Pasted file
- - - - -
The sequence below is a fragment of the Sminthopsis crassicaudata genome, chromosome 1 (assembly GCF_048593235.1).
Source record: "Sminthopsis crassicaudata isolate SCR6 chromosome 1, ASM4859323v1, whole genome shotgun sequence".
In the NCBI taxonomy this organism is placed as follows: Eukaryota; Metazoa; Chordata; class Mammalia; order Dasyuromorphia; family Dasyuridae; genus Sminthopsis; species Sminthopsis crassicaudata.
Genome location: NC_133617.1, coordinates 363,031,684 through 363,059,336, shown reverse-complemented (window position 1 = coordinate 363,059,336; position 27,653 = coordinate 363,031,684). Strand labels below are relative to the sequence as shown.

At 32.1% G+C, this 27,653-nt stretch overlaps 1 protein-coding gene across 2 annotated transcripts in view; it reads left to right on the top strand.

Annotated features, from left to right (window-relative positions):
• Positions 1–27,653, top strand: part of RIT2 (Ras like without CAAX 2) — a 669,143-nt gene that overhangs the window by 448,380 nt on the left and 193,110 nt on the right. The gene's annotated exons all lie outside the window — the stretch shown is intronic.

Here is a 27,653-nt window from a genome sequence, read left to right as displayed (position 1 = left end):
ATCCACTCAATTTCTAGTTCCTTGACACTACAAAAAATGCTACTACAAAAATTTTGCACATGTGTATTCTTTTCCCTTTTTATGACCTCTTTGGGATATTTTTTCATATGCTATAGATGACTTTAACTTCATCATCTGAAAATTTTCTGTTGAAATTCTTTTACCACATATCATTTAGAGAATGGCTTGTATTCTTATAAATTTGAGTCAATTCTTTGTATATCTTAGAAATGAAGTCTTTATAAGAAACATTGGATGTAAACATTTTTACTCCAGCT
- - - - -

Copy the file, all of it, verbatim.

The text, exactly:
The sequence below is a fragment of the Sminthopsis crassicaudata genome, chromosome 1 (assembly GCF_048593235.1).
Source record: "Sminthopsis crassicaudata isolate SCR6 chromosome 1, ASM4859323v1, whole genome shotgun sequence".
In the NCBI taxonomy this organism is placed as follows: Eukaryota; Metazoa; Chordata; class Mammalia; order Dasyuromorphia; family Dasyuridae; genus Sminthopsis; species Sminthopsis crassicaudata.
Genome location: NC_133617.1, coordinates 363,031,684 through 363,059,336, shown reverse-complemented (window position 1 = coordinate 363,059,336; position 27,653 = coordinate 363,031,684). Strand labels below are relative to the sequence as shown.

At 32.1% G+C, this 27,653-nt stretch overlaps 1 protein-coding gene across 2 annotated transcripts in view; it reads left to right on the top strand.

Annotated features, from left to right (window-relative positions):
• Positions 1–27,653, top strand: part of RIT2 (Ras like without CAAX 2) — a 669,143-nt gene that overhangs the window by 448,380 nt on the left and 193,110 nt on the right. The gene's annotated exons all lie outside the window — the stretch shown is intronic.

Here is a 27,653-nt window from a genome sequence, read left to right as displayed (position 1 = left end):
ATCCACTCAATTTCTAGTTCCTTGACACTACAAAAAATGCTACTACAAAAATTTTGCACATGTGTATTCTTTTCCCTTTTTATGACCTCTTTGGGATATTTTTTCATATGCTATAGATGACTTTAACTTCATCATCTGAAAATTTTCTGTTGAAATTCTTTTACCACATATCATTTAGAGAATGGCTTGTATTCTTATAAATTTGAGTCAATTCTTTGTATATCTTAGAAATGAAGTCTTTATAAGAAACATTGGATGTAAACATTTTTACTCCAGCT